The media is baring its rancid teeth again. We have more people whose lives we can now rip apart. In the latest frenzy of outrage and recrimination, the collective disdain and finger-pointing and “how could they-ism” of the media establishment has new, fresh meat: the wealthy and sometimes famous and sometimes powerful parents who were involved in a scheme to bribe and cheat to get their children into college.
Let me be clear: what these parents did is wrong. What the coaches did is wrong. What the test-proctor cheaters did is wrong.
But let’s also consider this: the whole college admissions system is rigged, and wrong and instead of simply tsk-tsking these people who allegedly illegally paid to help their children, maybe we should also consider why what seem to be otherwise good and upstanding people would be driven to engage in this kind of behavior.
The fact is, the whole college admissions system is rigged in one way or another to give unfair advantages. It is rigged to give preferences to Black students, even if their parents are wealthy, their schools comfortable and their lives privileged. It is rigged to give preferences to athletes. It is rigged to give preferences to Hispanic students who write admissions essays (read by liberal college admissions officers) arguing that their family has been oppressed. It is rigged to give preferences to people who can donate $20 million to a school, have a building named after their family, and have “helpful” calls made on behalf of their children when they apply.
Is any of that fair?
Parents love their children. They want to do right by them. Most parents would gladly give their lives for their children. Believing that admission to a particular college is crucial for their child’s success, or imagining that it is the fulfillment of a dream—these parents looked at a system that is, by any fair account, rigged to favor a few, and they tried to make their children one of those few.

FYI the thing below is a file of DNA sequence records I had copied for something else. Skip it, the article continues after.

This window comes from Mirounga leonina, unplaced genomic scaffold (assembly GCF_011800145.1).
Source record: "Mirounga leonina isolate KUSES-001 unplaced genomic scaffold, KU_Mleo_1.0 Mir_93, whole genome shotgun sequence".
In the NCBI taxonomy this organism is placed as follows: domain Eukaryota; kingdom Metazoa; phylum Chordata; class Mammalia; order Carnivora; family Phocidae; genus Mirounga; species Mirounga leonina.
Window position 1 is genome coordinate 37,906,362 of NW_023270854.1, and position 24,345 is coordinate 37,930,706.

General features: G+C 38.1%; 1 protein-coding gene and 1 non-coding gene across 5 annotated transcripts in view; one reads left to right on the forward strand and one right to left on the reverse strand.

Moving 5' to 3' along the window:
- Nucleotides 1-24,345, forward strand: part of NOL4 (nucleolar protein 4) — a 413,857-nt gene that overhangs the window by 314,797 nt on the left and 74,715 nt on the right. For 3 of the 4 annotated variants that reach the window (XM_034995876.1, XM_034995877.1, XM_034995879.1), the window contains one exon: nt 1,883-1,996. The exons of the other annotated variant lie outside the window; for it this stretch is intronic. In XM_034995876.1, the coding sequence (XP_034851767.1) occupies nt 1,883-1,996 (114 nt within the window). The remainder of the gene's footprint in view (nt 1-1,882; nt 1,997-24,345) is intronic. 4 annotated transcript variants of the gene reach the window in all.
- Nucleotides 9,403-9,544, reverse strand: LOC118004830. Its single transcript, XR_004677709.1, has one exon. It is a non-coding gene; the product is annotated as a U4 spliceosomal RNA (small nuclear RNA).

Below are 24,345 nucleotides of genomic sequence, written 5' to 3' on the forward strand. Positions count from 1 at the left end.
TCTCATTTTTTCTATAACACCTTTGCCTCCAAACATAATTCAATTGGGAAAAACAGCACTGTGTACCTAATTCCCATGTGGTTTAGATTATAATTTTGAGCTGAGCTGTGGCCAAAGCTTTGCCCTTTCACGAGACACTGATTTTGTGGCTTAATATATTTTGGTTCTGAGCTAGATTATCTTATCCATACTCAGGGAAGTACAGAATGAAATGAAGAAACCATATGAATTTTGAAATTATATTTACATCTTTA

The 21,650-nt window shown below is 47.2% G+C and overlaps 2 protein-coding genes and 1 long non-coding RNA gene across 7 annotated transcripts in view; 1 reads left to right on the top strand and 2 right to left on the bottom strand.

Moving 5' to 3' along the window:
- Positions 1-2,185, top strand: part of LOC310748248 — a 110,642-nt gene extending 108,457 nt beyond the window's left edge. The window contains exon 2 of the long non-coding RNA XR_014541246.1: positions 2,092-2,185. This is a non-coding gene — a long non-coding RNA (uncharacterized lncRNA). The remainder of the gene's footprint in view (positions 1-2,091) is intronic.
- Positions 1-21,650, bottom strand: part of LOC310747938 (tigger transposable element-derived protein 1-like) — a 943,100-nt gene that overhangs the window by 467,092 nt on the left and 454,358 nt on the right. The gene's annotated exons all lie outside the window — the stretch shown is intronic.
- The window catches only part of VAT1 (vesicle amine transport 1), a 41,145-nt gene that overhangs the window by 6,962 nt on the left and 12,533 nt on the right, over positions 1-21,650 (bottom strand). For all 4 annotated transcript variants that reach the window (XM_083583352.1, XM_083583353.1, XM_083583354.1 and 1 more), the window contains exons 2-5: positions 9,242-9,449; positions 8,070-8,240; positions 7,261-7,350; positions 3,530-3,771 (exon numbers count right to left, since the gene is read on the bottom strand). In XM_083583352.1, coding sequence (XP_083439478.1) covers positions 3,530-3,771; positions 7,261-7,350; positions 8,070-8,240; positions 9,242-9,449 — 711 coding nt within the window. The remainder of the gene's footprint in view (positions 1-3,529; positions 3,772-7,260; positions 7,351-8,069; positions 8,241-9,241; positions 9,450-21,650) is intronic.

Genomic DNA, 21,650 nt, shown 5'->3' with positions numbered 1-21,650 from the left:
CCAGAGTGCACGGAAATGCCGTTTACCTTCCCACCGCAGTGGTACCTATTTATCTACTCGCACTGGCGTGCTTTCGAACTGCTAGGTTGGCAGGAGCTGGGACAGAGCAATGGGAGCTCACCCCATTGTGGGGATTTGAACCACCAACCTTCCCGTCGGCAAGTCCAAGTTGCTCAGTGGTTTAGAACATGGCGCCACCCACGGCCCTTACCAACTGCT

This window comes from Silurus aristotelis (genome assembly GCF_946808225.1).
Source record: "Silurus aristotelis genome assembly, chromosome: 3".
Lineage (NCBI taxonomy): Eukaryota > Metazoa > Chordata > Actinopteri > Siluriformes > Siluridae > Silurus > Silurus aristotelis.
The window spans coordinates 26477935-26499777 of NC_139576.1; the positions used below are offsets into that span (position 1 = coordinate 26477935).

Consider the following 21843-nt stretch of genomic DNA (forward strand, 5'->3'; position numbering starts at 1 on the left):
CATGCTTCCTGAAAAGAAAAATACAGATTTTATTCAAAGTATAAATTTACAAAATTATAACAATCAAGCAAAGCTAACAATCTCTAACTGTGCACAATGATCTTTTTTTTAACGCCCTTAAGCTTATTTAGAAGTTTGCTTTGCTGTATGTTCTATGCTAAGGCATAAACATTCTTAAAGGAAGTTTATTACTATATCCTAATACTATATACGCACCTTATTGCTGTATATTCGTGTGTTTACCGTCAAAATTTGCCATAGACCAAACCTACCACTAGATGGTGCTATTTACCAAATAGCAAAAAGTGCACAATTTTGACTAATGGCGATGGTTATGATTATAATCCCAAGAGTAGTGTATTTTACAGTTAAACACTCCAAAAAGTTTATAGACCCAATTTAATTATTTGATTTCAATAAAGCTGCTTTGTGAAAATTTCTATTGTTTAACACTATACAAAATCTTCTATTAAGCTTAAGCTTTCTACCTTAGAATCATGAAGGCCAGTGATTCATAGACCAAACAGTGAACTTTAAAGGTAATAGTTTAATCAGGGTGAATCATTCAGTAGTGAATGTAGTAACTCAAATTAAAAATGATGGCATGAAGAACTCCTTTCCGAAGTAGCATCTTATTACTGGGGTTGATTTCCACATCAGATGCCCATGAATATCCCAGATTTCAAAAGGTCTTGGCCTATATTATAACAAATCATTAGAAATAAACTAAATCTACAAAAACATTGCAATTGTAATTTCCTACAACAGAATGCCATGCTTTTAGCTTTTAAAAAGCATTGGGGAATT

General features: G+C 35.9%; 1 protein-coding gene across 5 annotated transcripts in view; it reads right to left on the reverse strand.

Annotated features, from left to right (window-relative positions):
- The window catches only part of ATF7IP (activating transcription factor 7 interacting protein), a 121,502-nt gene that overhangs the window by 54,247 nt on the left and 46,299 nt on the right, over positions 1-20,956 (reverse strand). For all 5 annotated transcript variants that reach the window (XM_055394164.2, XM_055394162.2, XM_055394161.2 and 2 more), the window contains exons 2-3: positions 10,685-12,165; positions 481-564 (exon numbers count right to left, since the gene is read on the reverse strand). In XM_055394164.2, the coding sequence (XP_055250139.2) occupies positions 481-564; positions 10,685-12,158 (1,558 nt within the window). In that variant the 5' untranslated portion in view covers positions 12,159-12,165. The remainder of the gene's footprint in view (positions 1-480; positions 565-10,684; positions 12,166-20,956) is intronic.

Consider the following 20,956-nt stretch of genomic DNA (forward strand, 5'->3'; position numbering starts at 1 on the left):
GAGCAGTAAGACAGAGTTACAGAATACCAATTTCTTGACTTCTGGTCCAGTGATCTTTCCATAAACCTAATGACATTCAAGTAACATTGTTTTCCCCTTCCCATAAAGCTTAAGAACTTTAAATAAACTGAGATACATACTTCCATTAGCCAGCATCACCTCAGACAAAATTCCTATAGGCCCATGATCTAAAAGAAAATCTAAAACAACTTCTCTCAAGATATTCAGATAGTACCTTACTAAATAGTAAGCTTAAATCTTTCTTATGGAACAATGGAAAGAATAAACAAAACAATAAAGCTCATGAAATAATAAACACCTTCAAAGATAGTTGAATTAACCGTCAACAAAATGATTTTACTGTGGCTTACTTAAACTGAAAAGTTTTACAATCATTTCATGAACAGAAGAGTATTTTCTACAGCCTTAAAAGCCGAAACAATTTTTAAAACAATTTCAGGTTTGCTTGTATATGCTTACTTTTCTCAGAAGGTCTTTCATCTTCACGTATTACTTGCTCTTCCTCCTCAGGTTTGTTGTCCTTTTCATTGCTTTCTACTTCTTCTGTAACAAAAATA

Now here’s where this gets hard: my bet is that 98 percent of the people involved in this scheme are upper middle class white people. Their children, I bet, are mostly good people: involved in the community, good students. And the fact is, college admissions is rigged against white and Asian students, who often have to have better test scores and better qualifications, simply to gain admittance to a college.
The reality in many of these universities is that by the time you subtract preferences for minorities, the spots reserved for athletes, the preferences given to the children of donors, the places taken by children of the well-connected, college admissions is a process where the only people seemingly ‘guaranteed’ a spot, are people who have the system rigged in their favor. It’s clear, from reading some of the emails that many of these parents were trying to ‘rig’ a guaranteed spot for their kid.
Think about this. Being on the board of trustees of a college and giving $20 million and talking to the college admissions officer about your kid or a friend’s kid, is legal. Being a Black student with lower test scores than other applicants, but getting a special preference, is legal. Being Hispanic and having lower test scores than the average applicant, but writing an essay about the prejudice your family faced and playing to the sympathies of the admissions committee, is legal. All of it plays to getting a special advantage in admissions. And all of it is legal.
What these parents did was clearly illegal. It is not justifiable. It is wrong. But for anyone who has ever loved his or her child—it is understandable. I’m not justifying their behavior, but I understand it. If you love your kid, wouldn’t you do anything for them? And when you look at a system that is so clearly rigged, why wouldn’t you try to rig it in your kid’s favor?
It’s easy to blame the parents. And, they should be blamed. But let’s also not let the colleges off the hook completely.
Everyone knows that the system they’ve set up is rigged. So let’s unrig it. Make all admissions blind. Instead of names on applications, substitute an anonymous number. No information should be included about race or gender. No contact should be allowed between rich, well-connected donors and college admissions officers. Applications should be graded in the way that some law school classes are graded—blindly—based on the quality of the application. Let’s have blind admissions. Let’s unrig the way that America admits young people to colleges. What these parents did is wrong. But the system itself is wrong. Let’s see if the liberal media, the celebrities, and the college admissions officers are willing to ask hard questions about the very system they all support.